On the Unintended Power of David Eun’s Asiana Crash Photo


In her seminal essay On Photography, Susan Sontag writes that “Photographed images do not seem to be statements about the world so much as pieces of it, miniatures of reality that anyone can make or acquire.”

This has never been truer than now as the ubiquity of camera phones has turned everyone into a photographer.

Comedian Louis C.K. bemoans the behavior of parents who attend their children’s recitals only to block their faces with iPhones and iPads to capture poor quality images while the ultimate HD version is happening before them. But the capture of a photo provides evidence of an experience and the process of capture helps to reinforce the event into memory (perhaps Zooey Deschanel should reconsider her concert camera ban).

BagNews’ Michael Shaw wrote a thoughtful essay on an image that emerged from the crash of Asiana Flight 214 at SFO. Passenger David Eun posted the image to his Path account moments after he evacuated the plane.


Shaw writes of the power of the image that stems from a lack of awareness or intention of “creating a piece of media or an artifact of cultural significance.” The image isn’t a statement about the world, it’s simply a miniature of reality – an almost banal observation of a shocked passenger who has just experienced one of the most horrific nightmares as reality.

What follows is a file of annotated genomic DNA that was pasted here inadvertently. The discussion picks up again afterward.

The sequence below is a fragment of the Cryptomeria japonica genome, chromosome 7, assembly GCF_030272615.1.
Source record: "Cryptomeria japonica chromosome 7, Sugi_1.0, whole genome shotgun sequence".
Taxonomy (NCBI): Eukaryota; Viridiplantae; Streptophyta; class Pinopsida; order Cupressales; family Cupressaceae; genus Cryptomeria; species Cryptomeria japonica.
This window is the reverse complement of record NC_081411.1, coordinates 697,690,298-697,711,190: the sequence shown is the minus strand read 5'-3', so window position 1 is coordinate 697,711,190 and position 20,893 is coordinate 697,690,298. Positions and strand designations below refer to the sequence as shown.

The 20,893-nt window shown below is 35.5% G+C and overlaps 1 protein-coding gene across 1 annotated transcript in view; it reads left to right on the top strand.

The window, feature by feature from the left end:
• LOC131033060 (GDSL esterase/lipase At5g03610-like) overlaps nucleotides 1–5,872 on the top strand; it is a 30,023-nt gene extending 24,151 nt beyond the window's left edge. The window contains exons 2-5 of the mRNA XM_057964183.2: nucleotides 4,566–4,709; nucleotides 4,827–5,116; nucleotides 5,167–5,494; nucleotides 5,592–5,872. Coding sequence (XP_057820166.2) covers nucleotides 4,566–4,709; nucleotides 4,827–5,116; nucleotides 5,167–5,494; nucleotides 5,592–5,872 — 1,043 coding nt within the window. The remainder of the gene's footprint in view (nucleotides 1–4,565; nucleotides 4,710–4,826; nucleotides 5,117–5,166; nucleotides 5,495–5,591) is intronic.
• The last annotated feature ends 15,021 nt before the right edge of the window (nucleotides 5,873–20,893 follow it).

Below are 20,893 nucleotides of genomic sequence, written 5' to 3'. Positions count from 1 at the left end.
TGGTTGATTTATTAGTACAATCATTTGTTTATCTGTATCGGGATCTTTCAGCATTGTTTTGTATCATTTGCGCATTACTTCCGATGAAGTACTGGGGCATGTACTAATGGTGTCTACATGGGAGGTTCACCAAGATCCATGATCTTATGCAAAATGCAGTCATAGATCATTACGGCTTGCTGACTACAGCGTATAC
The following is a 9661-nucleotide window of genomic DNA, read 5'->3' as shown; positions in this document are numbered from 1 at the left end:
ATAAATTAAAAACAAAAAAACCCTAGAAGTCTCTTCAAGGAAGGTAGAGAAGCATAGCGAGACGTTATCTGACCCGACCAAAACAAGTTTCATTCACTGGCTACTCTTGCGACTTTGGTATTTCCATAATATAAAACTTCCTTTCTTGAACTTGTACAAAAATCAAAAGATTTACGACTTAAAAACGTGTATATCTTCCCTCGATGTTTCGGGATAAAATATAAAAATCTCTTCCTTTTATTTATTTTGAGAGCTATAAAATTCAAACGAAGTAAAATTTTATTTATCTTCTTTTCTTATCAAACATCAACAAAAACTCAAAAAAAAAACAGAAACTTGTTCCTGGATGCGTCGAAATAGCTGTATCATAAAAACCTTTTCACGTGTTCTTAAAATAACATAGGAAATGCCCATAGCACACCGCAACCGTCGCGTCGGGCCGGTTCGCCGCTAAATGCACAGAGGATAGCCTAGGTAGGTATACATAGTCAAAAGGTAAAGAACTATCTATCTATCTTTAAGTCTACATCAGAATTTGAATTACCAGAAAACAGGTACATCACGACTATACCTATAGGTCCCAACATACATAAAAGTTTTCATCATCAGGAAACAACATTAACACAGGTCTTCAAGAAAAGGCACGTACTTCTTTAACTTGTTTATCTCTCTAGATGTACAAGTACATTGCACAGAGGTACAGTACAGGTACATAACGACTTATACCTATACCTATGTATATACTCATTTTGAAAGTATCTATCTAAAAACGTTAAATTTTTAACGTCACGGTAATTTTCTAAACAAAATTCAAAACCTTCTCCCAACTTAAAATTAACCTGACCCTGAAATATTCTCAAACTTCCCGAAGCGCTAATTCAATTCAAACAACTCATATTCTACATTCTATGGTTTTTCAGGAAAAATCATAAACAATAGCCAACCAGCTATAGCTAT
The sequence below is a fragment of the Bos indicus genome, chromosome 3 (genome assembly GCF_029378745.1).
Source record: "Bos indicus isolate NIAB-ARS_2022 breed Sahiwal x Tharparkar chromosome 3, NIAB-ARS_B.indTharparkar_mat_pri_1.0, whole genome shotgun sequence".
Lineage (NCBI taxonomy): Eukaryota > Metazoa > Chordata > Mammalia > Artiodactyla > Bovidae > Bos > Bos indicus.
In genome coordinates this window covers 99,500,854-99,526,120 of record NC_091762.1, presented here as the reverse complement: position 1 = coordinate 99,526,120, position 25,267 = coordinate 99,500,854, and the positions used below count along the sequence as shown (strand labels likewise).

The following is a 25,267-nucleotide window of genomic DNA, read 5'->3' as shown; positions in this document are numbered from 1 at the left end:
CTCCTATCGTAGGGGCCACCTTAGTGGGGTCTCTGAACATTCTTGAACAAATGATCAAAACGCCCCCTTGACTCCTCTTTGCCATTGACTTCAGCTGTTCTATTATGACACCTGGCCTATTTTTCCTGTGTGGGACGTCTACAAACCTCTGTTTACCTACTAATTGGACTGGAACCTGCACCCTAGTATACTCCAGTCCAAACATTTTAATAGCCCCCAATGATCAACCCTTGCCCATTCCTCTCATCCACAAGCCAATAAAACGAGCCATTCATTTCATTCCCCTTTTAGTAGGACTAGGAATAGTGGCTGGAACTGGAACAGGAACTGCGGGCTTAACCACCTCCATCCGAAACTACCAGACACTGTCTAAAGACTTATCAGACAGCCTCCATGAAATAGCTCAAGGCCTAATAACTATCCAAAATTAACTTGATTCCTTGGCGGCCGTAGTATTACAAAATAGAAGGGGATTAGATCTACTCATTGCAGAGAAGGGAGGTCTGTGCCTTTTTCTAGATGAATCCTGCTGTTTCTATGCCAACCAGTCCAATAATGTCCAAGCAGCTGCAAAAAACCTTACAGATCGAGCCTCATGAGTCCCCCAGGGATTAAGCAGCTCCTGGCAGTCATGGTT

The photo is amazing because of 1) the timing of the photo relative to the event, 2) the lack of self-consciousness and intent of the author, and 3) the rapidity with which is was published through social media.

Similarly, on the Conscientious Redux blog, Joerg Colberg writes, “The act of photography might have turned into […] something you do, something that might or might not have beauty, a communicative act just as much as an affirmative act: I was there, and me being there means I had to photograph it.”

This image stands in stark contrast to the forensic images captured by the NTSB. The quality and composition of the images are arguably better than Eun’s, but they lack the power and emotion because of the temporal proximity and intent. These images are observations of reality, but they also have a clear purpose to document the scene and provide visual evidence for the crash investigation.



Eun could have likely sold the image for thousands of dollars, but his decision to publish the image on Path eliminated the monetary value, while unintentionally increasing its cultural significance. It was the first image out. It had an almost naïve caption. It is a curious case of citizen journalism deflating the value of the image while providing an almost socialist benefit. Everyone was able to share the experience of a crash survivor for free (and ad free).